Could Repealing "Corruption Taxes" Be the Democrats' Secret Weapon?

These giveaways could be called "corruption taxes." The definition of a "corruption tax" is a transfer of wealth to the very rich that no honest congressperson would support if campaigns were publicly financed.
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Imagine the approval rating for a politician who could legitimately promise to send a $300 check to every taxpayer every year without raising the deficit...simply by repealing three giveaways that have no economic rationale and were passed only to reward major politically connected SuperPAC contributors.

These giveaways could be called "corruption taxes." The definition of a "corruption tax" is a transfer of wealth to the very rich that no honest congressperson would support if campaigns were publicly financed.

One example of such a tax is the "carried interest" loophole allowing billionaire hedge fund managers to pay taxes at much lower rates than we do. Unless hedge funds are a "social good" like education, mass transit or public health that deserve subsidies because they benefit everyone, this preference has no basis in social policy or economics.

Next would be special tax treatment and other direct subsidies for fossil fuel companies. We are not about to run out of fossil fuels, and if we were, subsidizing these companies wouldn't alleviate the shortage. Production of oil and gas is driven by price, technology, discoveries, etc.., not giveaways. And if any source of energy gets an extra subsidy, shouldn't it be clean energy rather than carbon-based fuel?

A third would be the government's lobbyist -- imposed prohibition on negotiating drug prices. Imagine if you had to pay the sticker price every time you bought a car. That's what the government has agreed to do when it buys drugs.

If these strike as pure giveaways, it's because the cost of corruption taxes has reached a new peak, with a proxy measure being the 22,000 percent ROI that lobbyists earn for their well-heeled sponsors. This mind-boggling ROI is only a "proxy" because the even greater returns to billionaire contributors are invisible and hence unmeasurable, thanks to Citizens United and its progeny. These windfalls for the very wealthy aren't found money -- they come from you and me...and we want our money back.

How much are we talking? It is difficult to attach absolute numbers to these corruption taxes since by definition they are obscured, but the total is in the range of about $300/year/taxpaying household -- roughly $20,000 of your earnings over the course of your taxpaying lifetime -- donated against your will to people who by definition don't need it.

These corruption taxes aren't going to repeal themselves. There is no line on the Form 1040 saying: "Check here if you would prefer to reduce your own tax bill by $300 and instead make billionaire hedge fund managers pay taxes at the same rate you do, close tax loopholes for oil companies, and let the government negotiate drug prices."

Yet that is just about exactly what the proposal is: repeal these corruption taxes and return the money directly, via checks to taxpayers. Shining a bright light on these corruption taxes and bringing them to life -- through dollar-for-dollar restitution -- is key: tangible, immediate benefits would gain overwhelming voter support, whereas the current Democratic rants against moneyed interests are tuned out just like Tea Party rants against much smaller and much more socially and economically justifiable subsidies for the needy.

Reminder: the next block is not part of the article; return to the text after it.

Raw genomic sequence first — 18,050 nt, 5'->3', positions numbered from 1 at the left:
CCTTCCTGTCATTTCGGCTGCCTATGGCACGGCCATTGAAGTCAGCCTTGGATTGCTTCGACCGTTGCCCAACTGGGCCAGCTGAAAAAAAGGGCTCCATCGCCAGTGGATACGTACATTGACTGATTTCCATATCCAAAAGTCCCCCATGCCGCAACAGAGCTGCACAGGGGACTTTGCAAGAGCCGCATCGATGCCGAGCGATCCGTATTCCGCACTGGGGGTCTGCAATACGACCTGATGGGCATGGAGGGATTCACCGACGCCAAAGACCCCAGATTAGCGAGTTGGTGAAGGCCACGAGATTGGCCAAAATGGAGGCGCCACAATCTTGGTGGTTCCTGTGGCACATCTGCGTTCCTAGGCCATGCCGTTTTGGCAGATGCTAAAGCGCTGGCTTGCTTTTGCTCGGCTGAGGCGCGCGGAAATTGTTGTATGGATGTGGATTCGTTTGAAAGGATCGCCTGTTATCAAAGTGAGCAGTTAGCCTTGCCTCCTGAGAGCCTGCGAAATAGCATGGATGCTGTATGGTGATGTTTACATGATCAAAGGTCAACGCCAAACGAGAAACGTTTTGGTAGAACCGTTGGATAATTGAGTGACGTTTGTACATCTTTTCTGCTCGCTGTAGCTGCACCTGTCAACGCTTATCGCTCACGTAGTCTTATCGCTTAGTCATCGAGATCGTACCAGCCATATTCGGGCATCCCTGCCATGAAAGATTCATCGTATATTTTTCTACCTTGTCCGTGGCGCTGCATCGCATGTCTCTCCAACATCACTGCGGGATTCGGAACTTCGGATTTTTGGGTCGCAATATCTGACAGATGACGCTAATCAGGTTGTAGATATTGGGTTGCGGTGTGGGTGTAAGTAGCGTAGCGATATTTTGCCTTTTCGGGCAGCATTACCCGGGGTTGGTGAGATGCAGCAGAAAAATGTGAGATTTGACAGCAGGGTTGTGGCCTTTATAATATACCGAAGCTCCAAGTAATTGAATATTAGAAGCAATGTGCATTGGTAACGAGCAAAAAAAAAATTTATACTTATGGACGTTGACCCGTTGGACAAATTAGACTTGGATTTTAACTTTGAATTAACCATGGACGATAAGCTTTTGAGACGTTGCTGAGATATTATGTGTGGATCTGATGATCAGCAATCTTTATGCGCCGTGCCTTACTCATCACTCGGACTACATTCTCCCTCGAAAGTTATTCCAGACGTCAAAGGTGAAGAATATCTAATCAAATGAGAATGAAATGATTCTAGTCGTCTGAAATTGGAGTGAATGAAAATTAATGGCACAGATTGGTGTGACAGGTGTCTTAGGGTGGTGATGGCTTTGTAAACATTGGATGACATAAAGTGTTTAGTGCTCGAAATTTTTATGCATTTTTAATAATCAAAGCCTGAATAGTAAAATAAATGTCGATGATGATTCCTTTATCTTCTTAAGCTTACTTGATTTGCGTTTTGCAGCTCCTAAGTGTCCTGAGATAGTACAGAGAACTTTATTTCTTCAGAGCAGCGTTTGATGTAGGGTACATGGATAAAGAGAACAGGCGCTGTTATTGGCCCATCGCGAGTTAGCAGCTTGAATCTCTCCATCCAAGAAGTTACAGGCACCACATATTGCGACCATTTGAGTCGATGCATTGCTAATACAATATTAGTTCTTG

Speaking of which, repealing corruption taxes may be one issue on which Democrats and Tea Partyers could agree. Real Tea Partyers, that is -- not legislators who rail against Wall Street but then go to work there after they lose re-election. And all Democrats haven't always been pure either. In the past, Senator Schumer of New York has supported the carried interest loophole, perhaps because Wall Street finances his campaigns...although recognizing the futility of making a legitimate argument for his stance, he had previously said that he would be happy to vote to repeal that particular corruption tax, if other major corruption taxes (specifically those involving fossil fuels) were repealed too. More recently, though, he has voted to close the carried interest loophole with no preconditions about other loopholes.

No need. Instead let's take Senator Schumer up on his original offer, which ironically was the inspiration for this idea of combining all the corruption taxes into one bill: repeal all three major corruption taxes together and give the money back to the taxpayers from whom it was confiscated. Alternatively, perhaps could someone could stand up and explain why hedge fund managers, oil barons and drug company CEOs deserve to keep the $300/year that each of us is donating to them more than we deserve to get that money back.

Senator Schumer has supported the carried interest loophole in the past, as the link in the posting indicates and as he says on camera in this 2012 documentary. However, we are informed by Senator Schumer's office -- as noted in the comment below and in the revised paragraph -- that he now supports repeal of what we are referring to as the "carried interest corruption tax." The current version of the posting reflects this changed position.

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